Each year we get a selection of wondrous new vehicles that their proposers tell us are world-beating creations, the fastest, the most expensive, the most economical, the most beautiful, the most innovative, ad nauseam. And each year we see most of them are more of the same, truly of little interest to the automotive enthusiast or to the general public. Here are our brief takes on some of the things we really liked or disliked during the course of the past year.
The Tesla semi truck introduced in late November 2017 is by far the best-formed single vehicle the visionary electric-propulsion car company has announced. The truck’s cab, with its central driving position like the 1947 Wimille prototype and the McLaren F1, really does look like the future is finally here, and we hope it becomes reality in a couple years. There have been quite a few futuristic-looking trucks over time, especially some by the rigorously self-promoting designer Luigi Colani a couple decades back, but those were all show business and almost no practicality. BMW designer Albrecht Graf Goertz remarked that the front overhang of Colani’s semi tractor was enough to exclude it from city streets—it swept too much surface and intruded on other people’s lanes. The Tesla truck, however, actually makes sense.
One of the most annoying things about car styling is the tendency toward mindless appropriation of (usually nonfunctional) decorative features, whether it does anything for the aesthetics of the car to which it is applied or not. Case in point: the proliferation of little trapezoidal fins—sometimes pointing up, sometimes down—stuck to the lower body sides of many sedans and coupes. The inspiration comes from Formula 1 cars, where the devices serve as airflow deflectors. On most road cars, let alone SUVs, they are meaningless embellishment. Another feature that has shown up widely this past year is the split-level roof, in which there is a physical or color break partway up the C- or D-pillar on sedans, wagons, and—again—SUVs. It can be a cool detail but not when it’s applied for the nth time.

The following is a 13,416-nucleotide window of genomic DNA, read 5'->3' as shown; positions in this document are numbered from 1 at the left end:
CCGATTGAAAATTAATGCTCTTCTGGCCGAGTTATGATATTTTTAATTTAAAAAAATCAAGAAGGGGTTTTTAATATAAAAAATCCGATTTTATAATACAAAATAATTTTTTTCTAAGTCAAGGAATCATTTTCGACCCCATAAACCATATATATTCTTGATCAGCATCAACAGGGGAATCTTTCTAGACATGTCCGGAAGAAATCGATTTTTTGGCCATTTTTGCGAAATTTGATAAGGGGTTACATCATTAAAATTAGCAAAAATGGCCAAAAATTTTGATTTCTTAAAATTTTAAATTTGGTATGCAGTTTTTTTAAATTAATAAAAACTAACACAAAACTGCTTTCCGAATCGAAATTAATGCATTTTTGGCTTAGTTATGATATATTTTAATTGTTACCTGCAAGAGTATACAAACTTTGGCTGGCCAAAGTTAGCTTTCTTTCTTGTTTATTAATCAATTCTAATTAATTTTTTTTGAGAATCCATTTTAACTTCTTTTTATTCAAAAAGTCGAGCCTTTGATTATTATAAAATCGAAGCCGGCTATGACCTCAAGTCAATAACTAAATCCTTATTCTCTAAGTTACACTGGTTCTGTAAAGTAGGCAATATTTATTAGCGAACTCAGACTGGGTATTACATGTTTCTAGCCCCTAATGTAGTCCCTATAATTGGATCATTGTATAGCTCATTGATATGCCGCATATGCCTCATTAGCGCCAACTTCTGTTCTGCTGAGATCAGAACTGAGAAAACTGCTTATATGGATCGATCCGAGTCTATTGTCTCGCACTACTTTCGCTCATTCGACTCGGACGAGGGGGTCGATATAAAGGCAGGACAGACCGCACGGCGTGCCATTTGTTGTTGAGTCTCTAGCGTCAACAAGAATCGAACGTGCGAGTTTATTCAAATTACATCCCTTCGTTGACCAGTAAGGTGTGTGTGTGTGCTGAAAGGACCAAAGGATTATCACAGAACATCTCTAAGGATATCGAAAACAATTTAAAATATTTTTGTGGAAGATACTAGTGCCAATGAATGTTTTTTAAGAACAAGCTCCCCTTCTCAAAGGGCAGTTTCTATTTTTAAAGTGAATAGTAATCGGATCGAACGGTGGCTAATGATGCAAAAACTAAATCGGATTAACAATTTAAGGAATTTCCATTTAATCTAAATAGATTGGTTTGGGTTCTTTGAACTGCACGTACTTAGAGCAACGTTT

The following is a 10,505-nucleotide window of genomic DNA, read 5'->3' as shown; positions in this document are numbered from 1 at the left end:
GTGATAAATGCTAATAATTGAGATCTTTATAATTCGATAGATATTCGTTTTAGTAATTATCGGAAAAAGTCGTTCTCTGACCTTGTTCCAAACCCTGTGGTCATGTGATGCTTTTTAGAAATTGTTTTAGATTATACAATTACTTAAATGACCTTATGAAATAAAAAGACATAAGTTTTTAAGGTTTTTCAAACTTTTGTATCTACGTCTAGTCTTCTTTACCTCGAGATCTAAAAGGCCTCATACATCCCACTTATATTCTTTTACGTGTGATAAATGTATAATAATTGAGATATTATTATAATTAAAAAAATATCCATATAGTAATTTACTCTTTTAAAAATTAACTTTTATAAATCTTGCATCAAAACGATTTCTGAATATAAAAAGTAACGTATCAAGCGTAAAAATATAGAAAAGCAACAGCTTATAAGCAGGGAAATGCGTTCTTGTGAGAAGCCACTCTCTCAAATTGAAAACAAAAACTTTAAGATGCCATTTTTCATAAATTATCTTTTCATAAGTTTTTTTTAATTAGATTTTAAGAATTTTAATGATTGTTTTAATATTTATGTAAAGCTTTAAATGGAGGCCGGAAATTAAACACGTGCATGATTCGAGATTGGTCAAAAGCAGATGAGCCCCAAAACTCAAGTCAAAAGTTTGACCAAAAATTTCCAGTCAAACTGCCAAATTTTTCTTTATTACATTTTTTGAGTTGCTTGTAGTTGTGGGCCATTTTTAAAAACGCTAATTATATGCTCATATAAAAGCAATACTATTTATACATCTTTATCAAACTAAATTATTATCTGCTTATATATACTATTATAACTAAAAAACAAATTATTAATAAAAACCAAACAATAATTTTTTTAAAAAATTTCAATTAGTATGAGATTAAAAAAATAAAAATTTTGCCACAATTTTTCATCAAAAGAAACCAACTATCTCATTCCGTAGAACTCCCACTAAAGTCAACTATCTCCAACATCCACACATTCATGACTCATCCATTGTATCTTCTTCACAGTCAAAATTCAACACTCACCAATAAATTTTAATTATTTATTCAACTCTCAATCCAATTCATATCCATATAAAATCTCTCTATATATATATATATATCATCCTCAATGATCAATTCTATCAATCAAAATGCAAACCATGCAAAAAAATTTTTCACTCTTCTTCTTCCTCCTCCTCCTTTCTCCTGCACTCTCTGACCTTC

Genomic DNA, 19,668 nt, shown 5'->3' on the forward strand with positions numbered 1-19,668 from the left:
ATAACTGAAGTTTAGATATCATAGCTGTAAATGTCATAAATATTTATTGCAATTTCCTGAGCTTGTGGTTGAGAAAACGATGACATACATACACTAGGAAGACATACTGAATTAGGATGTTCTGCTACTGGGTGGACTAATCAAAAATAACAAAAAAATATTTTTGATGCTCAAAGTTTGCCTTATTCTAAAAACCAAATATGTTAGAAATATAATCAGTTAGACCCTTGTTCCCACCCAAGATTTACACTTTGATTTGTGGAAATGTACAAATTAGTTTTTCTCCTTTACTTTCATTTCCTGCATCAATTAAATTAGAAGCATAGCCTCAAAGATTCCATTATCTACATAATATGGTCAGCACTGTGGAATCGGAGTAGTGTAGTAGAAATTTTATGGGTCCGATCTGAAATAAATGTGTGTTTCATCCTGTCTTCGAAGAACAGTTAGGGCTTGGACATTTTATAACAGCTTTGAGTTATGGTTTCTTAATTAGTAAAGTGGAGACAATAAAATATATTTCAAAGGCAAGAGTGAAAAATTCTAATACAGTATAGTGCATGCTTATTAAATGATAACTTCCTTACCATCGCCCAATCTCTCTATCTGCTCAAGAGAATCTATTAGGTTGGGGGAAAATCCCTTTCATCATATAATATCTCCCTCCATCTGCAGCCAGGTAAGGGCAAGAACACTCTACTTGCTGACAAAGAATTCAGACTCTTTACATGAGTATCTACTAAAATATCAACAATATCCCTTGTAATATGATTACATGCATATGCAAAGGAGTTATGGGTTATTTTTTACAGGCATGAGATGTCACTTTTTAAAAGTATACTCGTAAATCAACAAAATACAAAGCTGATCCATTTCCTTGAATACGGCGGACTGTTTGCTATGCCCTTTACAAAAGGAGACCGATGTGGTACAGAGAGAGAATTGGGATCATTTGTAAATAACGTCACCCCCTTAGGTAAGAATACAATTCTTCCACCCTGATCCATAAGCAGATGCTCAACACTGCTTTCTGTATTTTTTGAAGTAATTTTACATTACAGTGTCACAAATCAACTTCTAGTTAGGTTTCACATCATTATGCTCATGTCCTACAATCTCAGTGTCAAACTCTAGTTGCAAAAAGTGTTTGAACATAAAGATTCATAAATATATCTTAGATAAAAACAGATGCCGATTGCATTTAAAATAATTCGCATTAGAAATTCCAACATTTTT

We’ve always championed purity and simplicity in car design. The simple shapes seen in John Cobb’s land-speed record car or in the SoCal Special, the first hot rod to achieve 200 mph, are seductive but do not really relate to usable road cars. Still, smooth and simple shapes such as the Jaguar E-type, traditional rear-engine Porsches, or even the VW Golf—which creator Giorgetto Giugiaro insists was a simple transformation of his De Tomaso Mangusta GT—are agreeable and essentially timeless. But when we see cars with surfaces so faceted and complex that they look like they were assembled from small pieces of flat stock in a kindergarten class, we aren’t impressed. And there are a great many such cars available now. Toyota/Lexus, in its admirable desire to acquire some style, has done well in some models, far less so in others. Simple panels assembled in a harmonious way can be extremely satisfying. Consider the beauty in arrangements of scales on fish. Then imagine a drunken fool trying to reconstruct a disassembled fish. There are cars that look like that today.
“Vision” has been used in the names of a great many models in the past year, suggesting the creators have a perception of the future. But when we see the word, we conjure an image of two airline pilots sitting in a cockpit with hundreds of dials, switches, levers, and buttons, and one says to the other, “If we didn’t have so many instruments, we wouldn’t need instruments. We could see out.” This comes to mind whenever we get in a car with terrible rearward visibility, and in the past year there have been entirely too many of them, from the superb Tesla Model X to a number of European economy hatchbacks. If we dislike something about the absolutely extraordinary performance car that is the Chevrolet Camaro, it’s simply that you can’t see out—not just behind but also to the sides and even straight ahead.